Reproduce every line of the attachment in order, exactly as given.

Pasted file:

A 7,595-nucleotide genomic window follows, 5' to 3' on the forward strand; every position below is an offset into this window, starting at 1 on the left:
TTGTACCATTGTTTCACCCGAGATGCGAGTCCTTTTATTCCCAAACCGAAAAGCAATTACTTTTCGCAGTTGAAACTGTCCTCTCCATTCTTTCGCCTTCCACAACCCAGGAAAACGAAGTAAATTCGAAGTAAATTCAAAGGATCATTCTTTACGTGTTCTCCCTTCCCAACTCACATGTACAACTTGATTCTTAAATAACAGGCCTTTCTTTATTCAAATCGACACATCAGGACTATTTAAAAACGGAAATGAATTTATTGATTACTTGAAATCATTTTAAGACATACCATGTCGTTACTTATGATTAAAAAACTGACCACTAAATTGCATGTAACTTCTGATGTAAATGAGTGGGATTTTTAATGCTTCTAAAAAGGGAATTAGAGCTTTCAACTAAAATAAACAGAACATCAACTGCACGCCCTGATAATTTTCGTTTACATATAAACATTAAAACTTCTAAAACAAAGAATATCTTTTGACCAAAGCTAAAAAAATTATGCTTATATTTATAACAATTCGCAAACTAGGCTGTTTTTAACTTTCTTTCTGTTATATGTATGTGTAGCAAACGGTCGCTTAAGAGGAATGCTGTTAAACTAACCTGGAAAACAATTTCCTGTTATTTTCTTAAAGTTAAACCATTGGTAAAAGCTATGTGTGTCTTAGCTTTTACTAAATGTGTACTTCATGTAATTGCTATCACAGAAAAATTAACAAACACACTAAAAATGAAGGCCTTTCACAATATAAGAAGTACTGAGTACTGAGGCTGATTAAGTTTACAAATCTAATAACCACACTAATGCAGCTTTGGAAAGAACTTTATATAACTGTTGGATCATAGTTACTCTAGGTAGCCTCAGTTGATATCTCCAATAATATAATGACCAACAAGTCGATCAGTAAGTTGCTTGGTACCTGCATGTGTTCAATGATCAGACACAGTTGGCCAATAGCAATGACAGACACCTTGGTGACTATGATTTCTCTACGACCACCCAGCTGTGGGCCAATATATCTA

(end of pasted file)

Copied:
A 7,595-nucleotide genomic window follows, 5' to 3' on the forward strand; every position below is an offset into this window, starting at 1 on the left:
TTGTACCATTGTTTCACCCGAGATGCGAGTCCTTTTATTCCCAAACCGAAAAGCAATTACTTTTCGCAGTTGAAACTGTCCTCTCCATTCTTTCGCCTTCCACAACCCAGGAAAACGAAGTAAATTCGAAGTAAATTCAAAGGATCATTCTTTACGTGTTCTCCCTTCCCAACTCACATGTACAACTTGATTCTTAAATAACAGGCCTTTCTTTATTCAAATCGACACATCAGGACTATTTAAAAACGGAAATGAATTTATTGATTACTTGAAATCATTTTAAGACATACCATGTCGTTACTTATGATTAAAAAACTGACCACTAAATTGCATGTAACTTCTGATGTAAATGAGTGGGATTTTTAATGCTTCTAAAAAGGGAATTAGAGCTTTCAACTAAAATAAACAGAACATCAACTGCACGCCCTGATAATTTTCGTTTACATATAAACATTAAAACTTCTAAAACAAAGAATATCTTTTGACCAAAGCTAAAAAAATTATGCTTATATTTATAACAATTCGCAAACTAGGCTGTTTTTAACTTTCTTTCTGTTATATGTATGTGTAGCAAACGGTCGCTTAAGAGGAATGCTGTTAAACTAACCTGGAAAACAATTTCCTGTTATTTTCTTAAAGTTAAACCATTGGTAAAAGCTATGTGTGTCTTAGCTTTTACTAAATGTGTACTTCATGTAATTGCTATCACAGAAAAATTAACAAACACACTAAAAATGAAGGCCTTTCACAATATAAGAAGTACTGAGTACTGAGGCTGATTAAGTTTACAAATCTAATAACCACACTAATGCAGCTTTGGAAAGAACTTTATATAACTGTTGGATCATAGTTACTCTAGGTAGCCTCAGTTGATATCTCCAATAATATAATGACCAACAAGTCGATCAGTAAGTTGCTTGGTACCTGCATGTGTTCAATGATCAGACACAGTTGGCCAATAGCAATGACAGACACCTTGGTGACTATGATTTCTCTACGACCACCCAGCTGTGGGCCAATATATCTA